How would alien astronomers go about discovering life on Earth?

As astronomers search distant star systems looking for exoplanets, many hope to find the telltale signs of life on other worlds. A new study examines this search from the opposite point of view — identifying worlds where extraterrestrial astronomers may be able to discover life on Earth.

Astronomers (the human kind) have found 1,715 stars within 326 light years of Earth where astronomers (the alien kind) would have been able to detect life on Earth during the last 5,000 years.

“One might imagine that there are worlds beyond Earth that have already detected us and are wondering if they are alone in the Cosmos. This catalog is an intriguing thought experiment for which one of our neighbors might be able to find and study Earth,” Jackie Faherty, a senior scientist at the Department of Astrophysics at the American Museum of Natural History, describes.

Take it ETZ…

Astronomers have several methods to detect exoplanets orbiting distant stars. Roughly 70 percent of the 4,400 known exoplanets were found using the transit method — searching for periodic dips in brightness from a star as a planet passes “in front” of it, as seen from Earth by astronomers (the human kind).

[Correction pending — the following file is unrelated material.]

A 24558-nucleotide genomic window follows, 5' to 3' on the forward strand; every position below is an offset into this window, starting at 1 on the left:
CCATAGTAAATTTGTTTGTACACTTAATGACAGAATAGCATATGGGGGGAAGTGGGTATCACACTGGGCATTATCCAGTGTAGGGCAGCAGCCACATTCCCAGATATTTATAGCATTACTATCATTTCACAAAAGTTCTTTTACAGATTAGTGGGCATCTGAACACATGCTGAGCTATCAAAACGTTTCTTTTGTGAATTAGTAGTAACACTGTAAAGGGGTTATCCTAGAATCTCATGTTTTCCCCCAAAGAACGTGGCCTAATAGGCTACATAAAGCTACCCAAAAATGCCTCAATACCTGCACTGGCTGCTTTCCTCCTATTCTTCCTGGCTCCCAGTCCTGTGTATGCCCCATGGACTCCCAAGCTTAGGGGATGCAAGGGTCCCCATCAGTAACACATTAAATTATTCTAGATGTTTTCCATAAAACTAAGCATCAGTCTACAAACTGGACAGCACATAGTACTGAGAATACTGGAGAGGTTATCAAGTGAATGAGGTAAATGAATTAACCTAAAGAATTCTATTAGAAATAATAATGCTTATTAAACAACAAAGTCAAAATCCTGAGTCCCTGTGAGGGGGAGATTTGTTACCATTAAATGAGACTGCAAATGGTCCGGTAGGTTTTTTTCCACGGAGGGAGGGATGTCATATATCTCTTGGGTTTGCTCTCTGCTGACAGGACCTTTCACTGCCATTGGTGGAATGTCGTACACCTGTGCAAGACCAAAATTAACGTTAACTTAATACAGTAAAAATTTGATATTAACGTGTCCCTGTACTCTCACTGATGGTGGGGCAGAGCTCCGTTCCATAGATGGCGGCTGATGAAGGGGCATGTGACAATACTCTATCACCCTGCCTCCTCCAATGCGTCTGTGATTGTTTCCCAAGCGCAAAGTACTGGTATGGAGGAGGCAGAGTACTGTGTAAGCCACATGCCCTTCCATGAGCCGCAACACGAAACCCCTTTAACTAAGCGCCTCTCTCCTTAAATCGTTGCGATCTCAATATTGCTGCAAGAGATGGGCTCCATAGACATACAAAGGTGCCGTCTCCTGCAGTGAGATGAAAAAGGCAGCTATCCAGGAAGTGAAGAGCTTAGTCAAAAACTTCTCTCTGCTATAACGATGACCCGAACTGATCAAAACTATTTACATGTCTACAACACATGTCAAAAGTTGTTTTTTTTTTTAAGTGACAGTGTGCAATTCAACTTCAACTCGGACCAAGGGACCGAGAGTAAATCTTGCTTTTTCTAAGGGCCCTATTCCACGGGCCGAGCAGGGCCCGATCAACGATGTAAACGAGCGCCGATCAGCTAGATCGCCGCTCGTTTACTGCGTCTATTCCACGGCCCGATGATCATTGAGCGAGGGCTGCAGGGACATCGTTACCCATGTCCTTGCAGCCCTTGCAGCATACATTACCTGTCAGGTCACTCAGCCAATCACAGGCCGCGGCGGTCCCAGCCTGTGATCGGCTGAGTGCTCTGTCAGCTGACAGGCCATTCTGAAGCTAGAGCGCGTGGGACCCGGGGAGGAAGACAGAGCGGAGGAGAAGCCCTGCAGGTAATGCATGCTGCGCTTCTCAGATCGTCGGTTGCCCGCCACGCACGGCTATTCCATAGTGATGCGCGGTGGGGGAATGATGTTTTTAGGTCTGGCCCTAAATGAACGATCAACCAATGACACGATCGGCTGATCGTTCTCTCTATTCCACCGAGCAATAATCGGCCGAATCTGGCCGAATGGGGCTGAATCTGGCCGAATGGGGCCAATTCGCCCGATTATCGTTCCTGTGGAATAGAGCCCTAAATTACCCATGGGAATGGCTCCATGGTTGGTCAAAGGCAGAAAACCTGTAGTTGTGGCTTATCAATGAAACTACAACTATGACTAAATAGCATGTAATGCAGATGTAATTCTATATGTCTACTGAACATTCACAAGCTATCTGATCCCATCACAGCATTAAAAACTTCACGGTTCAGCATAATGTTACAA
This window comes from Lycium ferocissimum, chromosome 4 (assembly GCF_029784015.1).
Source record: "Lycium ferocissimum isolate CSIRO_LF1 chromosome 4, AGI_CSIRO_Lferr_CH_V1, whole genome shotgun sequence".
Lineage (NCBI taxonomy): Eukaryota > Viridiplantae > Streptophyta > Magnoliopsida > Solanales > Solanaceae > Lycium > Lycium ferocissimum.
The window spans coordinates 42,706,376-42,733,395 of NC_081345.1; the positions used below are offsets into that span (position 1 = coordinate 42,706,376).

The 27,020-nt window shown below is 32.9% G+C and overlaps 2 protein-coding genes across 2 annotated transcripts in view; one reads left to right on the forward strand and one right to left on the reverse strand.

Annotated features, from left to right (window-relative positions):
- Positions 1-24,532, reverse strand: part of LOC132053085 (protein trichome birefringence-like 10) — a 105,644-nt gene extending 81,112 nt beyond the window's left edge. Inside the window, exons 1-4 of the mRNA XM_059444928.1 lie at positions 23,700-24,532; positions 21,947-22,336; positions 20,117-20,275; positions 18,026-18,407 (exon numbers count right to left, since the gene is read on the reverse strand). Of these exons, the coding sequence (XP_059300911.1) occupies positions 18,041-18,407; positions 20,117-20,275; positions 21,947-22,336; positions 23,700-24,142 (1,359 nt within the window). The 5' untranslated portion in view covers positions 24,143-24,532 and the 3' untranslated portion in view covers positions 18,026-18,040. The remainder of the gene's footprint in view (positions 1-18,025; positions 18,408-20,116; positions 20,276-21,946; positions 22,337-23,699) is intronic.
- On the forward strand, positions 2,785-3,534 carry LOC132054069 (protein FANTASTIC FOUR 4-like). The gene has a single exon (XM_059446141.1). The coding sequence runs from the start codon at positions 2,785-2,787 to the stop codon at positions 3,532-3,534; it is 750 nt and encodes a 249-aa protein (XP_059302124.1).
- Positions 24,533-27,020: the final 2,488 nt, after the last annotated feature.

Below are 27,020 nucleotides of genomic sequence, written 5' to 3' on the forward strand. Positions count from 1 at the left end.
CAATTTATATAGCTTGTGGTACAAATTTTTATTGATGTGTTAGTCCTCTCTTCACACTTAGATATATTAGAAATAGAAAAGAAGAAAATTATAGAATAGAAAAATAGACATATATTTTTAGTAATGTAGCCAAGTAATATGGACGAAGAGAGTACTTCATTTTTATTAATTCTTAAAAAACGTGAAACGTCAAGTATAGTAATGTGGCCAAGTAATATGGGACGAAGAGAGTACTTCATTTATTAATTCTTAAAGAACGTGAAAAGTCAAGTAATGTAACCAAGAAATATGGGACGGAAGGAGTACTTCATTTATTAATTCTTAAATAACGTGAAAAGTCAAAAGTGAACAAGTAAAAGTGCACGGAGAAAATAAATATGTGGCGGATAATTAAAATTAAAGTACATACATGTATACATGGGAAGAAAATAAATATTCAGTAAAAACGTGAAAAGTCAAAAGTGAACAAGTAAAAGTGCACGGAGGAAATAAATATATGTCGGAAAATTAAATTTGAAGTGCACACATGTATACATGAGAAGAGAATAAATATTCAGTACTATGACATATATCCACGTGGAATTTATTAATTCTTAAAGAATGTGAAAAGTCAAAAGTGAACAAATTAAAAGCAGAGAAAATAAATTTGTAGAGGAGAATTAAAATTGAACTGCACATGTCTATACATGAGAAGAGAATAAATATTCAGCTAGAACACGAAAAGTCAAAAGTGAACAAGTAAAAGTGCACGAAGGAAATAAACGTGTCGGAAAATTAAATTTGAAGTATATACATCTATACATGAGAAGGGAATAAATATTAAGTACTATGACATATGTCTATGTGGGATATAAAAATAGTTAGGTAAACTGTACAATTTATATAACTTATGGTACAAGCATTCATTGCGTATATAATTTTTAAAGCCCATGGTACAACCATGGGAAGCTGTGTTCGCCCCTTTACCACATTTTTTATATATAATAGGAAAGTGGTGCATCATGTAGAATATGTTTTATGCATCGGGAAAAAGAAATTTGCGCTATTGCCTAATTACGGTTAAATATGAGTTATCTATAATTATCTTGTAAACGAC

Because planets need to be perfectly placed to block out light from their star as seen from Earth, only a small fraction of planetary systems can be identified by this method. And, the systems we could use to find transiting exoplanets will change (slowly) over time.

This same geometry that affects human astronomers would also determine the worlds from which alien astronomers would see the Earth transit in front of our own sun. This is known as the Earth Transit Zone, or ETZ. These worlds might typically spend 1,000 years within the ETZ before stellar motions moved worlds out of alignment.


Credit: NASA Ames